No question about it: Clouds are creating global co-operation systems with collaborative processes. Anyone can tap into A given Cloud, but there is no such thing as The Cloud, yet! In an ideal Cloud architecture, the technical functionalities -- processing, storage and transmission -- need to be implemented on top of a more human orientated infrastructure. This focuses on human identity management, technical support for trust in human statements, and non-repudiated settlement of human transactions and exchange-of-ideas, with total confidentiality, integrity and authentication. There is a need for a solid base of trust between the people that are supposed to share their resources in order to get their computational, storage and data exchange needs satisfied.
Twelve Guiding Principles for Critical Cloud Computing Decisions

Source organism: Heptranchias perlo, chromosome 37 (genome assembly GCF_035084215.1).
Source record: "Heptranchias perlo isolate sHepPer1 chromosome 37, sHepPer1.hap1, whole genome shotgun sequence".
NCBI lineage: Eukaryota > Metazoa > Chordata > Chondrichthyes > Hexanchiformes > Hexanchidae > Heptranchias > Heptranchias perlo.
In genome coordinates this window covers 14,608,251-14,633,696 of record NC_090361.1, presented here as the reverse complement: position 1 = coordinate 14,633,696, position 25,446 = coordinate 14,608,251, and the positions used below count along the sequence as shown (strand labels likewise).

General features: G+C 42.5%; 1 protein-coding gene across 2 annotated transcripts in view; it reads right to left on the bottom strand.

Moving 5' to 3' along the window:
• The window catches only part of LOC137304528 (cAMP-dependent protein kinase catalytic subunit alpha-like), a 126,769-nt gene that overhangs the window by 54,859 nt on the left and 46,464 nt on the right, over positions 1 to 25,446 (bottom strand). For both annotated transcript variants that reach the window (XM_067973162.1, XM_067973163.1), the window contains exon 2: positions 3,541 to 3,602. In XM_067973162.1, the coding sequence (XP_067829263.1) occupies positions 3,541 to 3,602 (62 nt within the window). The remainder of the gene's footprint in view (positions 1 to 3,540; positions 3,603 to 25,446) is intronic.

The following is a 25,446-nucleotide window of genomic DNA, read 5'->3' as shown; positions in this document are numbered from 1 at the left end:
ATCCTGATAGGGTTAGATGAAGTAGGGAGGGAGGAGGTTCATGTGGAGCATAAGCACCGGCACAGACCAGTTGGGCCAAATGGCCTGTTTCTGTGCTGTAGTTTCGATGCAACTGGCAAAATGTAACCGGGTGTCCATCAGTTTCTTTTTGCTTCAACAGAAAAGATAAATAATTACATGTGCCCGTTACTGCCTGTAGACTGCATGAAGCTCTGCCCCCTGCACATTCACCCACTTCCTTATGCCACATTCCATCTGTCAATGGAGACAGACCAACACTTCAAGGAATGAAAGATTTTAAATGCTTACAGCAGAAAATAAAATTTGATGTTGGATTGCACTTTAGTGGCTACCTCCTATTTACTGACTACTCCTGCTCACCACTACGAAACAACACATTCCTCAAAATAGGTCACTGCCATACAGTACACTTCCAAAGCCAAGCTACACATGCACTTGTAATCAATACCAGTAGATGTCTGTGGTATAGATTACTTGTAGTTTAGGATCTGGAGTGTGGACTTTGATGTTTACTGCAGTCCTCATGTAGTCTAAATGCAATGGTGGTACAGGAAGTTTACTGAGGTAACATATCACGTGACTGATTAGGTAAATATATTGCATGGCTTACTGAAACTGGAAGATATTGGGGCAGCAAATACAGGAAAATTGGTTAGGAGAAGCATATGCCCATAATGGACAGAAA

I. Deploying Cloud Computing in an organisation needs to be evaluated from multiple standpoints beginning with the unique and perspectives of key stakeholders;
II. There are many advantages and disadvantages to Cloud Computing and it is important to evaluate all the alternatives carefully;
III. Getting past the Cloud Computing initial pitch is essential to examine the real benefits and burdens, and how they apply practically to present and future needs;
IV. The individual user of Clouds has to determine what design suits their needs best for a specific application, ie, self-assembling bottom-up design and not centrally imposed top-down design;